Brett Favre feels like he has earned the respect of his teammates. For the first few games, Favre took a beating like Rocky Balboa and kept leaving the ring with a beat-up victory, but on Monday night he had plenty of time in the pocket and he was throwing all the knockout punches needed.
Favre waited as long as he could to take the field before Monday night's game against his former team, not wanting to feed the media frenzy his signing with the Vikings has brought. He admitted to being as nervous as he's ever been before a game, and then he went out and earned the respect of his teammates, just as he told them he would about a month earlier.
"More than anything, I wanted to speak to them, but I wanted to prove to them that, I don't know how I am going to play week in and week out, I have no idea, but I know I'll do whatever I can," Favre said after leading the Vikings to a 4-0 record. "I think that they would agree to that now. You have to earn that. I believe I have."
It's probably no coincidence that his best game of the season came against the team he played with for 16 years. He felt jilted that the Packers wouldn't take him back in the summer of 2008 after preparing during the offseason without him and taking Favre at his word that he was retired. When Favre last played for the Packers, they were 13-3. Last year, having traded him to the New York Jets, the Packers were 6-10 despite solid play from Aaron Rodgers.
Now, after losing to the Vikings, 30-23, the Packers are 2-2 and two games behind Favre's 4-0 Vikings.
He had led the Packers to a Super Bowl win more than a dozen years ago, but he is now relishing the opportunity to try that with the Packers' bitter rival.
"I wanted to do the same thing on the opposite side for obvious reasons, to go 4-0, regardless of what people think," he said. "I had church (Monday) at 3 o'clock and was sitting there and throwing all kinds of prayers out and I said, "Man I'm losing it." Man, I am so thankful the way this game went, and we were fortunate enough to win it, but the good Lord answered my prayers, I guess."
Favre downplayed the obvious storyline during his midweek press conference last Thursday, but he said the enormity of the game hit him at the team hotel on Sunday. Hype follows Favre, but on Monday he was trying to avoid that as well as he did his former teammates rushing him.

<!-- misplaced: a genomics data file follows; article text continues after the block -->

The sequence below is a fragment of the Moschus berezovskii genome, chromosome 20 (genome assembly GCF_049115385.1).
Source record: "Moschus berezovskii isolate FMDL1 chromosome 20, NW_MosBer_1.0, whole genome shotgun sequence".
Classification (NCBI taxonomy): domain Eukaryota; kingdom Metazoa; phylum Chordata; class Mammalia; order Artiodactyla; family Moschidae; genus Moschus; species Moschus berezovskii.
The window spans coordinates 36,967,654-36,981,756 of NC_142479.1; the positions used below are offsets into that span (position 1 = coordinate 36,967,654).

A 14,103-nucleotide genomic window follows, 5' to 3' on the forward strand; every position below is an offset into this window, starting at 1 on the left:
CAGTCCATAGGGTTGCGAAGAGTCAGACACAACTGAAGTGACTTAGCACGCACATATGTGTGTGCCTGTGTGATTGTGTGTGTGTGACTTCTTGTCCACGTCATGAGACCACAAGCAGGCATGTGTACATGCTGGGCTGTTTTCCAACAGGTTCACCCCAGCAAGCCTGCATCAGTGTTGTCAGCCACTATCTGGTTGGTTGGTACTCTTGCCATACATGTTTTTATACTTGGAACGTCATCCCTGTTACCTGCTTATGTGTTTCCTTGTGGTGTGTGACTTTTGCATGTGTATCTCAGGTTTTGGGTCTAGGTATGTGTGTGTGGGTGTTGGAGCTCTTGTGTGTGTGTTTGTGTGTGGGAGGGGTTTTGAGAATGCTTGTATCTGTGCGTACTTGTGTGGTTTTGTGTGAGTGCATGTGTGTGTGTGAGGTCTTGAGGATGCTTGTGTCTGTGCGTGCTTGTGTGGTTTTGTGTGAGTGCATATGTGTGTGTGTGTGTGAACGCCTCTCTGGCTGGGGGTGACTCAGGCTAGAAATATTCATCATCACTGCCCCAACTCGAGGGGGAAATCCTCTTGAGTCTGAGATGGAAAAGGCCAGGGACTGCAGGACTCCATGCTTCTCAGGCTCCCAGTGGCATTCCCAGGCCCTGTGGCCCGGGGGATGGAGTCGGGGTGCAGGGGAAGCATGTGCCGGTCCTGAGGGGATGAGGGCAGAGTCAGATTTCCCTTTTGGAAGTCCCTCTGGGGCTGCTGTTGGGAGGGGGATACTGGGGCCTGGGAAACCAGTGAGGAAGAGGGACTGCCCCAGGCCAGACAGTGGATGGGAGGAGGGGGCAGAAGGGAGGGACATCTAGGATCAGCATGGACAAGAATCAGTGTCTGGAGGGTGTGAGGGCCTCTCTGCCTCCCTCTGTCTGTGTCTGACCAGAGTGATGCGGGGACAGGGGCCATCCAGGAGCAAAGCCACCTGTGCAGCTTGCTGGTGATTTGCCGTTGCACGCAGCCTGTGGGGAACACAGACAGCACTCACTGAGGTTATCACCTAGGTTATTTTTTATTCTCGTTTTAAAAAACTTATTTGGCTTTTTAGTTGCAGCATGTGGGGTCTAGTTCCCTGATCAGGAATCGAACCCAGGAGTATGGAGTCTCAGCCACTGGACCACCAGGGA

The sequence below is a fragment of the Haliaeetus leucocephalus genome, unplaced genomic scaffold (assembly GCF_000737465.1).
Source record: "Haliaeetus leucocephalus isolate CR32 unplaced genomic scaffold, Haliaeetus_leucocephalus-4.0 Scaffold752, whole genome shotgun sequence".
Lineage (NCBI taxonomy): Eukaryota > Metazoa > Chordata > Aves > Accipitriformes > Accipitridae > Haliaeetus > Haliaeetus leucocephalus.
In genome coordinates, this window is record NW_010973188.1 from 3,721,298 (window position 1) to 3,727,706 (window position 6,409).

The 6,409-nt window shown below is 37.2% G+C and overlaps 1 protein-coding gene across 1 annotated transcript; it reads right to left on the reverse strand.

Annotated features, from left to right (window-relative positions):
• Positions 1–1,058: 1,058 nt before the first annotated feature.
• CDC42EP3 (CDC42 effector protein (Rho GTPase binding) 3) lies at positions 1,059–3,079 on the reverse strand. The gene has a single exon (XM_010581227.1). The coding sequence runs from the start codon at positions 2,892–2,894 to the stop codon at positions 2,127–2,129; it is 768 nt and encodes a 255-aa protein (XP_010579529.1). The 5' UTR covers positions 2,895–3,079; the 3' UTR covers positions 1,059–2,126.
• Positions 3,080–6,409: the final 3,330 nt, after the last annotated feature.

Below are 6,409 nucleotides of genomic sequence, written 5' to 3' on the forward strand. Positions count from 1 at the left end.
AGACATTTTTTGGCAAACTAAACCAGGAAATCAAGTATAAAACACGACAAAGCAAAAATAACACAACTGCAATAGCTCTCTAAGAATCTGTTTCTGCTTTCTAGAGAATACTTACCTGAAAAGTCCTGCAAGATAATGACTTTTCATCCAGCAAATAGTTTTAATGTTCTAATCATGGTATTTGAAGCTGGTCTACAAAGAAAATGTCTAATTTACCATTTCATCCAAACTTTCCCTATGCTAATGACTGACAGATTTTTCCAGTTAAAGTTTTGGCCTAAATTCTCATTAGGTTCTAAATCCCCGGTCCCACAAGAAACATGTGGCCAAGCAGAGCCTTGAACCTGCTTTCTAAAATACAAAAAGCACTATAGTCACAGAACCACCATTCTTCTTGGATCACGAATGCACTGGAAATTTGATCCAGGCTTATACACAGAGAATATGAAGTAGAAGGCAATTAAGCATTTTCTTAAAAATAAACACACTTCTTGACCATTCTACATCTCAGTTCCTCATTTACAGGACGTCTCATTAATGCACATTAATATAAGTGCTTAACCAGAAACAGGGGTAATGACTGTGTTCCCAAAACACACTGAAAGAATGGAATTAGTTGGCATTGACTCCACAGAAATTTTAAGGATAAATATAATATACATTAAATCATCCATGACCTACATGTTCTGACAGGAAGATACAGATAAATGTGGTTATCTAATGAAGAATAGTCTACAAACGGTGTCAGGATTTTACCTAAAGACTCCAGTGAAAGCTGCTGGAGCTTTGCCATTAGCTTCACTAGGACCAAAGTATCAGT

He eventually came out on the field before the game only because he had to get his nearly 40-year-old body loose at some point.
"I knew everywhere you go there's a camera in your face. The only reason I go out, I'll be 40 on Saturday, I think, and I need to go out and kind of get loose and throw the ball a little bit, but I felt like it would be more of a zoo than it needed to be," he said.
Turns out, he was the zookeeper, taming the few defenders that got near him. He had solid protection from his offensive line, by far the best protection he's seen in a Vikings uniform and he made the most of it, throwing three touchdown passes and no interceptions.
"The arm feels great. It didn't feel that great last year," he said. "I'm not going to make any excuses, as the season progressed last year I didn't make good decisions. I did not play as well as I would have liked, and my arm didn't feel very good. It feels a lot better and I feel like it is showing."
So is his growing comfort level with the Vikings' receivers. Bernard Berrian caught six passes and a touchdown and Sidney Rice caught five passes and a touchdown, as the Packers concentrated on limiting star running back Adrian Peterson. The Packers were successful in doing that, holding Peterson to a 2.2-yard average, but they couldn't frazzle Favre. His protection held up, his arm was lively and it all came together for him in one relieving night of football against his former team.
"It felt right, but yet I guess I never thought I would be in this situation," he said. "… Now, once again, it seems right."
‘It feels right' to Favre
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